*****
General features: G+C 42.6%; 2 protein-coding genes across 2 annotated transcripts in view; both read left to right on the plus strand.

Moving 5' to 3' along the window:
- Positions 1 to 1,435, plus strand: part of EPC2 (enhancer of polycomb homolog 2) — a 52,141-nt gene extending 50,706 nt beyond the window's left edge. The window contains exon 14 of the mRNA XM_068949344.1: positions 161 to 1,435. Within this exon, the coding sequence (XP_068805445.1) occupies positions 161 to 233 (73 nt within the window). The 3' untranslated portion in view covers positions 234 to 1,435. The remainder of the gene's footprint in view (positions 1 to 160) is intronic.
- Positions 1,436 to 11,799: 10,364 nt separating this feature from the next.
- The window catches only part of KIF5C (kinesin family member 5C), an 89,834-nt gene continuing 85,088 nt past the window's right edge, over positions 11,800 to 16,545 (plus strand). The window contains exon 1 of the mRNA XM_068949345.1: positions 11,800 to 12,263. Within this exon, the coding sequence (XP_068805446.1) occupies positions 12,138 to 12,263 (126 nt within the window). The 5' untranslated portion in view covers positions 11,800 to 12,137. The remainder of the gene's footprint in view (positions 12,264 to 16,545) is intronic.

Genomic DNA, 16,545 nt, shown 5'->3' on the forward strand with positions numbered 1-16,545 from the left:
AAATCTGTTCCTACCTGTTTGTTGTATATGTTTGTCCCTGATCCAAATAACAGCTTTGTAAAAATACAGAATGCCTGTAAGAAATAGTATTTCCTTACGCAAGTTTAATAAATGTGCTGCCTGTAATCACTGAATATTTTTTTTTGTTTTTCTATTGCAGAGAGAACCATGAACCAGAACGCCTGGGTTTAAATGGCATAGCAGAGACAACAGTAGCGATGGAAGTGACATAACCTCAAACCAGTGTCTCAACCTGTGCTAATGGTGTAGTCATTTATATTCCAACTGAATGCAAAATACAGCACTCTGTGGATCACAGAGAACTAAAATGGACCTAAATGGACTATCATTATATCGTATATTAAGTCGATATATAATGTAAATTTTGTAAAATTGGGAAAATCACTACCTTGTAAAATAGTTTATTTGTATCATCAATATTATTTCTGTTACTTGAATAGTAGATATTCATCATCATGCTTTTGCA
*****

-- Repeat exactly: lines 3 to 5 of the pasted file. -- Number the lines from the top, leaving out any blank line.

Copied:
- Positions 1 to 1,435, plus strand: part of EPC2 (enhancer of polycomb homolog 2) — a 52,141-nt gene extending 50,706 nt beyond the window's left edge. The window contains exon 14 of the mRNA XM_068949344.1: positions 161 to 1,435. Within this exon, the coding sequence (XP_068805445.1) occupies positions 161 to 233 (73 nt within the window). The 3' untranslated portion in view covers positions 234 to 1,435. The remainder of the gene's footprint in view (positions 1 to 160) is intronic.
- Positions 1,436 to 11,799: 10,364 nt separating this feature from the next.
- The window catches only part of KIF5C (kinesin family member 5C), an 89,834-nt gene continuing 85,088 nt past the window's right edge, over positions 11,800 to 16,545 (plus strand). The window contains exon 1 of the mRNA XM_068949345.1: positions 11,800 to 12,263. Within this exon, the coding sequence (XP_068805446.1) occupies positions 12,138 to 12,263 (126 nt within the window). The 5' untranslated portion in view covers positions 11,800 to 12,137. The remainder of the gene's footprint in view (positions 12,264 to 16,545) is intronic.